image/svg+xml

 Dating as a Fearful-Avoidant

I can feel my heart skip; every time that I slip…
I wanna run away

 -Jennie A.

If you have this attachment style, you tend to focus most of your energy on romantic relationships: chasing, fixing, or avoiding them. This is a result of your past teaching you that meaningful relationships involve pain and intensity. As a result, your idea of romance tends more towards intense highs and lows: both emotional and physical. 

Like all the insecure styles, the hope behind these highs and lows is to find a partner who really understands you in a way that no-one else can. When you have difficulty being vulnerable, it’s impossible to be fully authentic. Without being able to be authentic, you rely on searching for a partner who gets your needs without you communicating them. Of course, what you actually end up with is a partner similar to the caregivers who couldn’t meet your needs in the first place.

 * * *

Fearful-Avoidants are easily polarized by their partner’s attachment style into anxiety or avoidance. Each experience is a different type of wound, and FAs tend to cycle between insecure relationships. Being overwhelmed by an anxious partner will push them to look for an avoidant partner, while an unavailable partner will have them longing for the sense of surety that an anxious partner can provide. 

At the furthest ends of avoidance, the FA may try to pour the same level of energy into non-romantic relationships with less risk of rejection: their friends, children, mentors, or even fictional/anime characters.

Regardless of what dominant style they get polarized into,  in every relationship they will show both insecure traits. Anxious behavior happens when they’re unsure of their position in the relationship, while avoidance comes out when things seem secure enough to make commitment and vulnerability the next required step.

Each individual will have a different amount in each direction that they can tolerate, depending on their childhood attachment style and life experiences.

If you’re a FA who wants real relationships, there are two realizations that you need to accept.

The first barrier is accepting that your experience of passion is not the same as the love you truly want.

That overwhelming high, tinged with chaos and uncertainty? It’s just your attachment system getting activated. Real romantic love is about communication, understanding and support.1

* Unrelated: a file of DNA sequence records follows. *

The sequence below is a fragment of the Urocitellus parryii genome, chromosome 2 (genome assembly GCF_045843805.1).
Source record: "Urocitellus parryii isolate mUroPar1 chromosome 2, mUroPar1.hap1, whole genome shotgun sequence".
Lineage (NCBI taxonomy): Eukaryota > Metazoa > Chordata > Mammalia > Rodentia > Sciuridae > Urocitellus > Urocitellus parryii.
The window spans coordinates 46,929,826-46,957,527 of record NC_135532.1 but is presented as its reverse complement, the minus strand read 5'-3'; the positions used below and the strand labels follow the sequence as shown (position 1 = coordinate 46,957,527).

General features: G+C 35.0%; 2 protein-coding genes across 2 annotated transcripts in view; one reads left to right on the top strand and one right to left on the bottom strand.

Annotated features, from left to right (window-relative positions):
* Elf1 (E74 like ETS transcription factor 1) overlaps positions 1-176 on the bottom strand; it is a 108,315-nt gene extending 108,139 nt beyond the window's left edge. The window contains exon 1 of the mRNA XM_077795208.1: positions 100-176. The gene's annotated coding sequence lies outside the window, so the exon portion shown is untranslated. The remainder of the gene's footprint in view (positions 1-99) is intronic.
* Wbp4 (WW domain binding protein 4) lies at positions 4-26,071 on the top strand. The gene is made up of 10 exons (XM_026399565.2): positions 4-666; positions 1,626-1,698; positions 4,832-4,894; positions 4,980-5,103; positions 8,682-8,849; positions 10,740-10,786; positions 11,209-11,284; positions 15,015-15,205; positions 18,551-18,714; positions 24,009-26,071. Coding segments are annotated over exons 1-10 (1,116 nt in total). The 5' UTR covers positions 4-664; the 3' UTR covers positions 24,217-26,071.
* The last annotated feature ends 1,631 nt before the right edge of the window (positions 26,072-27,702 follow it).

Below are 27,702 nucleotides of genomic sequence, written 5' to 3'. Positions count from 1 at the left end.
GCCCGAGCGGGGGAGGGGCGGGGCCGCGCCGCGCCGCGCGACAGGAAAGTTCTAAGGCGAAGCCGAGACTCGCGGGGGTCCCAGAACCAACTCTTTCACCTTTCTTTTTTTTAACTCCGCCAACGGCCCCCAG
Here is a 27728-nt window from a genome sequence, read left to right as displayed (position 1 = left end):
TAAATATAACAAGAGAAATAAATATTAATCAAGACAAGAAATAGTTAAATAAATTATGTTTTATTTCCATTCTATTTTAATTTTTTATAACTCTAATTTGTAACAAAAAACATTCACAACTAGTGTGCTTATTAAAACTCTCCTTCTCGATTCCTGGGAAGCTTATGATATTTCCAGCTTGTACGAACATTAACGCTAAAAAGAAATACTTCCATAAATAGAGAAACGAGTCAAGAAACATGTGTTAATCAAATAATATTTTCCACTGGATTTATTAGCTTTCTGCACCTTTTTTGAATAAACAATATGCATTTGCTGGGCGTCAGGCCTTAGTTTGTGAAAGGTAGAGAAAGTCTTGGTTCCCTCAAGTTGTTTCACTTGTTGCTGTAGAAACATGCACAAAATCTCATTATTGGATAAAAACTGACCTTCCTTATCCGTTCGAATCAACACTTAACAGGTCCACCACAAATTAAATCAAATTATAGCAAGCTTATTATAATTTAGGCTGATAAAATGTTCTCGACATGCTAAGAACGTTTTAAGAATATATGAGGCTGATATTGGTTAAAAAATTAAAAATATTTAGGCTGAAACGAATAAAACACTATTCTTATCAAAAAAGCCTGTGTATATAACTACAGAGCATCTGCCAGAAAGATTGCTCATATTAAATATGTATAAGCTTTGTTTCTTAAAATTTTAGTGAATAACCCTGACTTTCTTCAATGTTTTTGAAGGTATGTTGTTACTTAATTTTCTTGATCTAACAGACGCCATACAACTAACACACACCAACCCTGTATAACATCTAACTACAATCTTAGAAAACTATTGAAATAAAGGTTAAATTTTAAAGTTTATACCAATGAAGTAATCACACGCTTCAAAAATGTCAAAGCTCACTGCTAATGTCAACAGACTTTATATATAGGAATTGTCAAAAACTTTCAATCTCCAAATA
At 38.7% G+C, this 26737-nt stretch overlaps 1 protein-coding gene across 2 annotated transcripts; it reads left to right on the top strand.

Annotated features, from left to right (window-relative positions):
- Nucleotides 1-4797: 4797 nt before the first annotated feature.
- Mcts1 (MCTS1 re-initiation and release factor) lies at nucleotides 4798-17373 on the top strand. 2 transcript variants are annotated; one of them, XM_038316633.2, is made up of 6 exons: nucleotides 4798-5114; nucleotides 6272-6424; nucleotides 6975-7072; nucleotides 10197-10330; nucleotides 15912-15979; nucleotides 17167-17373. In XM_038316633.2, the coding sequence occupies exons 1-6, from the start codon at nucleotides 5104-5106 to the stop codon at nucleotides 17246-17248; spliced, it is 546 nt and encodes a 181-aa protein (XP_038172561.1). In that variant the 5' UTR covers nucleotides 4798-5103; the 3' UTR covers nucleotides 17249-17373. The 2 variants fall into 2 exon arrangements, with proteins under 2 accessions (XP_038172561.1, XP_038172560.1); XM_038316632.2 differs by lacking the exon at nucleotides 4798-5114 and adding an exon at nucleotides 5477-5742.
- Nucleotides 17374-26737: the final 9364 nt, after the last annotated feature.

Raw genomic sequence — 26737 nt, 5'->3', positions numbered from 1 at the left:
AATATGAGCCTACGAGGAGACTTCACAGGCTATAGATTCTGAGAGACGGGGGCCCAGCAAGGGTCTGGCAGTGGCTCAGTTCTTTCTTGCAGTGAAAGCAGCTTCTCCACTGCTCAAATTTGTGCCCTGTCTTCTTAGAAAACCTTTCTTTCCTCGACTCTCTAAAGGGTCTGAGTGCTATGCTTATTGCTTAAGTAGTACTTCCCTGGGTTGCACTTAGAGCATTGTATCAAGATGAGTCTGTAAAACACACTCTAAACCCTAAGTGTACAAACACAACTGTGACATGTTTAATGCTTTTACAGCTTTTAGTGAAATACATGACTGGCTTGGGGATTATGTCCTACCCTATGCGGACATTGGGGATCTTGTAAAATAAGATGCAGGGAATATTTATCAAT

The second is that when you do find that constant comfort and support, your instincts will try to tell you that it can’t be trusted. That this person, this moment is too good to be true. Your brain will throw out all kinds of reasons why you should pull away, because this level of vulnerability is terrifying and new.

And If you do pull away, you make your fears come true.

 

Dating A Fearful-Avoidant 

(I) wanna believe that you don’t have a bad bone in your body,
but the bruises on your ego make you go wild…

– Halsey

If your partner is FA, be pretty sure you have a secure/earned-secure attachment or it will be extremely difficult. As is, be aware that if they are not consciously working on their issues, forming a romantic attachment with them is almost guaranteed to traumatize you. If they outright refuse to go to therapy or rationalize reasons that they don’t need it, give serious consideration to moving on before attachment makes it too difficult.

If you’re still willing to go ahead:

  • Consistently give them a little more affection than they give you.
    Too much will trigger their avoidance, but a little more will encourage them to learn how to express more.

  • Give positive reinforcement when they initiate warmth, and communicate what it means to you.
    A lack of communication about this will trigger their anxiety.

     

  • Be very clear about expectations and boundaries regarding relationships & sex up front.
    Boundaries are confusing for FAs, they have to consciously agree or they will recoil hard when they come up in the moment.

     

  • Accept that they will suddenly switch between intimacy desires.
    and that it’s an attachment trigger – not a problem with the relationship. FAs tend to not know what they want in the moment, only what they don’t want.

Of course, the biggest thing you can do for the relationship is encourage them to read about attachment theory and get therapy.

The level of trauma that results in FA is not something that gets fixed through a relationship alone.

However, a loving, boundaried, responsive and predictable relationship is the exact foundation they need to work on themselves.